In Uncategorized on 06/27/2017 at 16:14

So often do ex-spouses whose divorce decrees specify the other spouse must pay all income tax liabilities discover the hard way that IRS doesn’t enforce divorce decrees. That the ex-spouse so obligated stiffs both the loved-once and the IRS is unfortunate, but STJ Diana L. Leyden is no more sympathetic than any other judge: the law is what it is, and the State court decree cuts no coarse-grain Dijon in the USTC.

I’ve given up citing to the large number of such cases I’ve blogged, and the unblogged substantially exceed the blogged.

Today, however, Patrice Anna Butsko, Petitioner and Geoffrey W. Butsko, Intervenor, Docket No. 17147-16S, filed 6/27/17 show how to save a Section 6015 innocent spousery when it’s about to crater.

Patty Ann petitions a NOD dumping her innocent spousery, even though Geof was supposed to pony up the tax, add-ons and chops, because he didn’t. It’s a “stand alone,” that is, an application for innocent spousery without a SNOD involved.

Patty Ann wasn’t done, though. She haled Geof into the Circuit Court of Loudoun County, VA.

STJ Di picks up the tale. Patty Ann sends STJ Di a billet doux: “Please find the following documents that relate to the satisfaction of the IRS outstanding taxes and responsibility. The matter was tried, in Loudoun County… and resolved in court… with proof of payment. Please let me know if there is any other documentation that is needed for the closing/withdrawing of the above mentioned Docket number (removal from the case).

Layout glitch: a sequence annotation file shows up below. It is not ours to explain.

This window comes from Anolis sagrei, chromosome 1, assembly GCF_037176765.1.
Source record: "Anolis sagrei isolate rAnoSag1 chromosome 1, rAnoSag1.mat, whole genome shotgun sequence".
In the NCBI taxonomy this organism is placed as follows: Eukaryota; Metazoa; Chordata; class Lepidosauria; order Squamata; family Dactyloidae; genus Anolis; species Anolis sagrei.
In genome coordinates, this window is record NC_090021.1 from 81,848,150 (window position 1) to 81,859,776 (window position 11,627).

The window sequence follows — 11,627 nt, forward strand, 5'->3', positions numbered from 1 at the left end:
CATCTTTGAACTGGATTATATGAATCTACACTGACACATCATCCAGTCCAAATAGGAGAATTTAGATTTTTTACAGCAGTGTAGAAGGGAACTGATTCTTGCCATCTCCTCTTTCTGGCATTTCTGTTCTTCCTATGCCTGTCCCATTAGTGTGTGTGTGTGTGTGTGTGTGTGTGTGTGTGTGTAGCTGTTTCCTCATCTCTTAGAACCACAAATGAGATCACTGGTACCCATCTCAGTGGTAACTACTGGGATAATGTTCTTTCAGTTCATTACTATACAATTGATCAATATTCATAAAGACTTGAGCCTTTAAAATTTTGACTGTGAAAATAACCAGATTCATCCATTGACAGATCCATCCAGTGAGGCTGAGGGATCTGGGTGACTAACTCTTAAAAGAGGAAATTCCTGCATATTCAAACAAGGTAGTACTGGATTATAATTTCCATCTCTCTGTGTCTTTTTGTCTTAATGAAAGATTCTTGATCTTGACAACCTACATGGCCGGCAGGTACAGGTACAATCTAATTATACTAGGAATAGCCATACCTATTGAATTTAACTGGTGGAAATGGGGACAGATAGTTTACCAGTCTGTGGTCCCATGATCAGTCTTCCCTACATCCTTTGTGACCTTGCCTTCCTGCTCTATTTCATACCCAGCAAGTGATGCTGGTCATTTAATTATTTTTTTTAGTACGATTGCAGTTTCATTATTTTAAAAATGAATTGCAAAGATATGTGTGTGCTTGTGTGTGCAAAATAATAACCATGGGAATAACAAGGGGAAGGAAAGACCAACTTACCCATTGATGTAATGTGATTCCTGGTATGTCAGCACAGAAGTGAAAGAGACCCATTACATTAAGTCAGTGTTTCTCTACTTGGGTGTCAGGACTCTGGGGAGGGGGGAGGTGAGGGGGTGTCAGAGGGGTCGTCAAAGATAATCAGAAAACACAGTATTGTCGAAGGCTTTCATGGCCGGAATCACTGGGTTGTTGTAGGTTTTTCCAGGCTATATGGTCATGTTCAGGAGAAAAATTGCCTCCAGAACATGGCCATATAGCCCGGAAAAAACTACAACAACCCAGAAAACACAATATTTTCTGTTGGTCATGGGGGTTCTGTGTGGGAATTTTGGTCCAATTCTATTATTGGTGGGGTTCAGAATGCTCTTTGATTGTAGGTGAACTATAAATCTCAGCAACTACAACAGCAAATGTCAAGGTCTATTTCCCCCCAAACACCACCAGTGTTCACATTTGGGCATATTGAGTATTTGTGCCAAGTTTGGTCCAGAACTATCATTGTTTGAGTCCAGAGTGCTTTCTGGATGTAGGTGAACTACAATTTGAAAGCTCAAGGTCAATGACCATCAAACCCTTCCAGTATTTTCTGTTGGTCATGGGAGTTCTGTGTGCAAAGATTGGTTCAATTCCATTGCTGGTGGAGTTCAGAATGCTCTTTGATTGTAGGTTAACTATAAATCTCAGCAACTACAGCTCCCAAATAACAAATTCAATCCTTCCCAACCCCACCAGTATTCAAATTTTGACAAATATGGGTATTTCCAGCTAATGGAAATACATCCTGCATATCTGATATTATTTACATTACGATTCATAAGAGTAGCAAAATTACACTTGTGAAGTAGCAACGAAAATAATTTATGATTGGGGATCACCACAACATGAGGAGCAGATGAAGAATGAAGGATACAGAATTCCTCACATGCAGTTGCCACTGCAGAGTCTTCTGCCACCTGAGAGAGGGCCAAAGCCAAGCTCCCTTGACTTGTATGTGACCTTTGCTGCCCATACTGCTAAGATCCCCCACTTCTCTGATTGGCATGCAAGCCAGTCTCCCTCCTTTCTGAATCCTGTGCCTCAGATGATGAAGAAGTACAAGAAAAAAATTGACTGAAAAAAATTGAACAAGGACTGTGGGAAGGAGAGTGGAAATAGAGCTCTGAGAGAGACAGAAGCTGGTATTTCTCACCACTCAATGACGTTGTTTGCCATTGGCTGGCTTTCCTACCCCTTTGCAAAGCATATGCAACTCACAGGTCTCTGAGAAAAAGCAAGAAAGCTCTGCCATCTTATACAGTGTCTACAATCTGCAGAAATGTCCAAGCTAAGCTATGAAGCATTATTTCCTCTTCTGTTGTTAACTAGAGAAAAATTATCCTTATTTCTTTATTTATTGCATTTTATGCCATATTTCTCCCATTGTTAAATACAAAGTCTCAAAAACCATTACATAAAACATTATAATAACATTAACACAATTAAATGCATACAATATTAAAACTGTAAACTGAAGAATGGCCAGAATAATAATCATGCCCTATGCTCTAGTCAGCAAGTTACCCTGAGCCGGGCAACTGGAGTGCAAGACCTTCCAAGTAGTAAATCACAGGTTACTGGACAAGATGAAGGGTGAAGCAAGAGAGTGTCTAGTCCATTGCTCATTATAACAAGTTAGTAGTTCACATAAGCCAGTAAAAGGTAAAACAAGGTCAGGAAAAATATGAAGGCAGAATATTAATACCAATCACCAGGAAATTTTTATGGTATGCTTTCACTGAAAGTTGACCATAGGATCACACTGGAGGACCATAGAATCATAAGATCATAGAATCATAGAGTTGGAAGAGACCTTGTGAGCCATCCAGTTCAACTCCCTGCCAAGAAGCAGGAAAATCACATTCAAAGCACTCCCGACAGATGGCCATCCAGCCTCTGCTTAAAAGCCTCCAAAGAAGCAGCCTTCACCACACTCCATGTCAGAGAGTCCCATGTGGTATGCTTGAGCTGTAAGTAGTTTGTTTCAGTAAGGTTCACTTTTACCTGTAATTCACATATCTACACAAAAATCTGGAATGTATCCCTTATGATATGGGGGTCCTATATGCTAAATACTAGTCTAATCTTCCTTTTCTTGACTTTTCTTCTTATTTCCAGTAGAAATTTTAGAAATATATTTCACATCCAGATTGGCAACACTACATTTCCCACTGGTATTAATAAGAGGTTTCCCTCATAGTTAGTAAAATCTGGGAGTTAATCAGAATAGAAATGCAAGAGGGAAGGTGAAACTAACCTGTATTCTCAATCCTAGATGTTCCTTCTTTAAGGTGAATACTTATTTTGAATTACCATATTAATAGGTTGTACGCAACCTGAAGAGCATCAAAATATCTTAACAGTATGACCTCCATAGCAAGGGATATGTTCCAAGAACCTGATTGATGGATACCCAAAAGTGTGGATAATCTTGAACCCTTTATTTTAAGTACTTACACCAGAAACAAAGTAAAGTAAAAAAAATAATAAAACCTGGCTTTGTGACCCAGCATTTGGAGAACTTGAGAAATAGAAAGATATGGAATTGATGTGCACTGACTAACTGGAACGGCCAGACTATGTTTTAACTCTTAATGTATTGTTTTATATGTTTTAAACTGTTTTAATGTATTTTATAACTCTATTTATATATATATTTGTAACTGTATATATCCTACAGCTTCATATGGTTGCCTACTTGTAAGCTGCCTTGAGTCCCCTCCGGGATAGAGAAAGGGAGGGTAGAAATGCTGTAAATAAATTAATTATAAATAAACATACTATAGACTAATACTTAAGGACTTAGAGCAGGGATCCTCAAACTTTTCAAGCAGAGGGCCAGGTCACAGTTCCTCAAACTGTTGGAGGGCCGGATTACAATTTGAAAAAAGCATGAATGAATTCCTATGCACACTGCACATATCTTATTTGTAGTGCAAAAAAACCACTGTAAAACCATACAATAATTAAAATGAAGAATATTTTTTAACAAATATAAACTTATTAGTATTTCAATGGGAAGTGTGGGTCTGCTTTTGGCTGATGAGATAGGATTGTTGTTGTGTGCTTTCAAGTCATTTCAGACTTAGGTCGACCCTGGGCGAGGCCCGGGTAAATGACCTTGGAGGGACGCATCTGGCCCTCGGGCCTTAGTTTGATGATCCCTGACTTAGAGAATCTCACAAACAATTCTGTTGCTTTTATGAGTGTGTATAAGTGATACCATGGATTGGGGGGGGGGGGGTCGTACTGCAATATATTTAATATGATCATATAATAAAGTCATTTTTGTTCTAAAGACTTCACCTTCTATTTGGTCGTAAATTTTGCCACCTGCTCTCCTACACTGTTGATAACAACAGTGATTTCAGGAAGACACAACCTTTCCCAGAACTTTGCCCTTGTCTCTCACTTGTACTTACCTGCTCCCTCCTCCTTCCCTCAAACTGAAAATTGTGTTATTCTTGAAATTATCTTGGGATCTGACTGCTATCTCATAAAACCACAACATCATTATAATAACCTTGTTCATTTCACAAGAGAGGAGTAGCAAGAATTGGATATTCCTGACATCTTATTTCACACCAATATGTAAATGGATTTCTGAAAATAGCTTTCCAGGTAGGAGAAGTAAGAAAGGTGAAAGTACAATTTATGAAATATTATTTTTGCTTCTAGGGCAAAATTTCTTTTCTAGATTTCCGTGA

“Petitioner attached to her letter a copy of an order from the Circuit Court of Loudoun County… finding that intervenor was found in willful contempt for his failure to pay the 2010 tax liability and ordering him to either pay in full or establish an installment agreement with the IRS to pay the entire tax liability for 2010…. Petitioner also attached to her letter a copy of correspondence from intervenor’s attorney in that case… stating that intervenor had paid, among other tax liabilities, the 2010 tax liability and including a copy of the check as proof of payment.” Order, at pp. 1-2.

Now Patty Ann wants STJ Di to toss without prejudice. While petitioners can move to dismiss a “stand-alone,” if the 90-day clock has run, so has petitioner’s chance to contest afresh.

“However, dismissal without prejudice is not possible at this stage of the proceeding. Because petitioner will be outside of the 90-day window for filing another stand alone petition challenging the IRS determination, dismissal of this case will preclude her from further contesting in this Court her entitlement to section 6015 relief for the tax year at issue.” Order, at p. 2 (Citations omitted).

So, since neither Patty Ann, nor Geof, nor IRS objects, petition dismissed.

Takeaway- If one spouse agrees but welches, sue early and sue often.

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